Researchers at Karolinska Institutet have developed an improved single-cell RNA sequencing (scRNA-seq) method to further enhance the ability to map cell types and genetic programs in health and disease. According to the researchers, the method, described in a paper in the journal Nature Biotechnology, offers a more affordable alternative to studying individual cells than current protocols without compromising data quality.
“We have developed a scRNA-sequencing method called Smart-seq3xpress, which is a scalable and miniaturized implementation of Smart-seq3 that enables sensitive full-length scRNA-seq with molecular counting ability,” says Professor Rickard Sandberg, who co-authored the study with Michael Hagemann-Jensen and Christoph Ziegenhain from Department of Cell and Molecular Biology.
Single-cell RNA-sequencing is routinely used to map cell types and genetic programs in health and disease. Most studies are currently carried out using droplet systems such as 10x Genomics and the dominant use of only one method has limited the potential for new discoveries. Smart-seq3xpress is on par in terms of cost with popular droplet-based sequencing methods that are limited to only sequencing the ends of RNA molecules.
Previously, full-length scRNA-seq has been substantially more expansive and time-consuming compared to for example droplet-based scRNA-seq, and therefore infeasible to use in large-scale cell atlas projects.
The researchers from Rickard Sandberg's lab have now developed an improved single-cell RNA sequencing (scRNA-seq) method that finally overcomes a long-standing compromise between cost, cellular throughput, and data quality.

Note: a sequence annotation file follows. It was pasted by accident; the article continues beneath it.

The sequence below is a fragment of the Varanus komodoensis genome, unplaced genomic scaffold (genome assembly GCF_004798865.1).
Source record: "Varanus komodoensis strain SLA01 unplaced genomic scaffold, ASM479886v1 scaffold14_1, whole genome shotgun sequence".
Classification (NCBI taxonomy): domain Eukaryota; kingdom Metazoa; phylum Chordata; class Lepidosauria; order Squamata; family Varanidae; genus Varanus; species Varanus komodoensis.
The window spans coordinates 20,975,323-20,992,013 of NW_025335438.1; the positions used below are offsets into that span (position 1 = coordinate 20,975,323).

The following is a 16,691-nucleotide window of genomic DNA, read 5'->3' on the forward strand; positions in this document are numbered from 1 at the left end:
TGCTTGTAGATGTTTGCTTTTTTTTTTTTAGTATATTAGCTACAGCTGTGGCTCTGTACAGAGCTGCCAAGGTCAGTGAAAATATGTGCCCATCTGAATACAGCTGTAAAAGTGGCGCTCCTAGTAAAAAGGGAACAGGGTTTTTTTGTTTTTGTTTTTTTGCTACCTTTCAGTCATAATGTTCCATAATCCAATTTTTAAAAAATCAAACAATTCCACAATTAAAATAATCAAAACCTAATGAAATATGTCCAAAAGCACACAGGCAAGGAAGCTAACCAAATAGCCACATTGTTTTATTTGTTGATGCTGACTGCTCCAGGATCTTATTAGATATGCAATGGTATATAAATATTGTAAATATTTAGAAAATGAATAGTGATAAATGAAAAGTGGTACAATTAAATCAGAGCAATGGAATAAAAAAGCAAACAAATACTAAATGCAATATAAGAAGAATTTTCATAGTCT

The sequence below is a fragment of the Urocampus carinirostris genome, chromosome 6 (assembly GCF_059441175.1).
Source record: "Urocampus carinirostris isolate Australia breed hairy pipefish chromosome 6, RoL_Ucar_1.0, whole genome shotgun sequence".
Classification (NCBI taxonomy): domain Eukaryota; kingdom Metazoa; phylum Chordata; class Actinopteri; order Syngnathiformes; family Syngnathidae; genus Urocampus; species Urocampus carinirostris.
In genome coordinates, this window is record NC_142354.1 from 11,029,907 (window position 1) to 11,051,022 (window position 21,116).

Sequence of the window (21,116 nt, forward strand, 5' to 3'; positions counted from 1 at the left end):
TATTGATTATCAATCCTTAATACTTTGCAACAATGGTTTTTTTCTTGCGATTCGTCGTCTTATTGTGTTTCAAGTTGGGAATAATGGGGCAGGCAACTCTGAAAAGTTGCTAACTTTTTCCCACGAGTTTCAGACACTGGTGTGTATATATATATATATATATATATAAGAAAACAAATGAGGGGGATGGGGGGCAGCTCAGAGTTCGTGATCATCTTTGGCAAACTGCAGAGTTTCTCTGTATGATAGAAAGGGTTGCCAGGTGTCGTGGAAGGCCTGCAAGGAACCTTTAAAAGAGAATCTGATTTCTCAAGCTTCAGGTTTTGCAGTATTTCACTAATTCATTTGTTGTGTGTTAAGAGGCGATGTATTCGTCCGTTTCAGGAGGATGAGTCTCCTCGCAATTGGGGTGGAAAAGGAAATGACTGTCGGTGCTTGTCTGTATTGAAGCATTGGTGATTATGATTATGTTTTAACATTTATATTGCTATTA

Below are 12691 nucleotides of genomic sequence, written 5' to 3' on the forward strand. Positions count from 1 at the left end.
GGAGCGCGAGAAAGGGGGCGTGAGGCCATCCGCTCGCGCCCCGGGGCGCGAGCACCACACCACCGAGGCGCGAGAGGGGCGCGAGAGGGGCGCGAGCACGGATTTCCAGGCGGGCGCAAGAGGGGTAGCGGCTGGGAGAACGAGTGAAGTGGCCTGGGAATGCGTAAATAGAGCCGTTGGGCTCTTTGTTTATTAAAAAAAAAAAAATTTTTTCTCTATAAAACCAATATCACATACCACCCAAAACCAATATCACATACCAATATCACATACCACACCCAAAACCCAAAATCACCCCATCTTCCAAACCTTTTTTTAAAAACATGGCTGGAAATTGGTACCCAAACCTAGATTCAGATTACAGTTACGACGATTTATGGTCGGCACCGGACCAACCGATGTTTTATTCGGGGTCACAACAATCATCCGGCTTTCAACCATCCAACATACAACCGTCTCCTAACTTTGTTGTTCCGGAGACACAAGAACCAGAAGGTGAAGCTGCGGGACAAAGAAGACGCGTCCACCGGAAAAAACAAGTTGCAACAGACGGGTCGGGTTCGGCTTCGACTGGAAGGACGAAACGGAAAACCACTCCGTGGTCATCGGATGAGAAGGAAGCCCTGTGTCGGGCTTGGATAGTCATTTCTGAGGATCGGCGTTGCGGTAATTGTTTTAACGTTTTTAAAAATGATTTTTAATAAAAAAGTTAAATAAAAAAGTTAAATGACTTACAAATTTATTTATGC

“Our miniaturized and streamlined protocol shows a 10-fold reduction in cost and comparable price per cell to commercial droplet-based protocols,” says Rickard Sandberg. “Moreover, we show that Smart-seq3xpress profiling capture rare cell types that are often missed in 10x Genomics data, and we additionally obtain partial splicing information per cell type. With this method, we are finally able to overcome the long-standing compromise between cost, cellular throughput, and data quality in scRNA-sequencing.”
The potential to reduce costs by miniaturizing reaction volumes has been a long-standing goal although previous efforts by others to reduce volumes have come with declining assay quality. Successfully reducing the volumes became feasible when the researchers used hydrophobic overlay liquid that protects and encapsulates the tiny volumes during the reaction.
“To showcase the data that can be generated with Smart-seq3xpress, we profiled 30,000 human PBMCs at unprecedented granularity and complexity, revealing cell-type-specific splice variants,” says Michael Hagemann-Jensen, a research specialist in the Sandberg's lab.
Next, the researchers want to utilize Smartseq3xpress to generate low-cost full-length transcriptome data at high cellular throughput in several tissues to map out the cell-type regulation in gene isoform expression.
“We are also using Smart-seq3xpress to investigate allelic expression patterns in clonal cells,” says Christoph Ziegenhain, a postdoctoral researcher in Sandberg's lab. “More broadly, the Smart-seq3xpress method has been inspiring for other methods in the lab that similarly have benefitted from reduced volumes for lower costs and higher throughputs, for example when measuring nascent RNAs in single cells.”
Source: Karolinska Institutet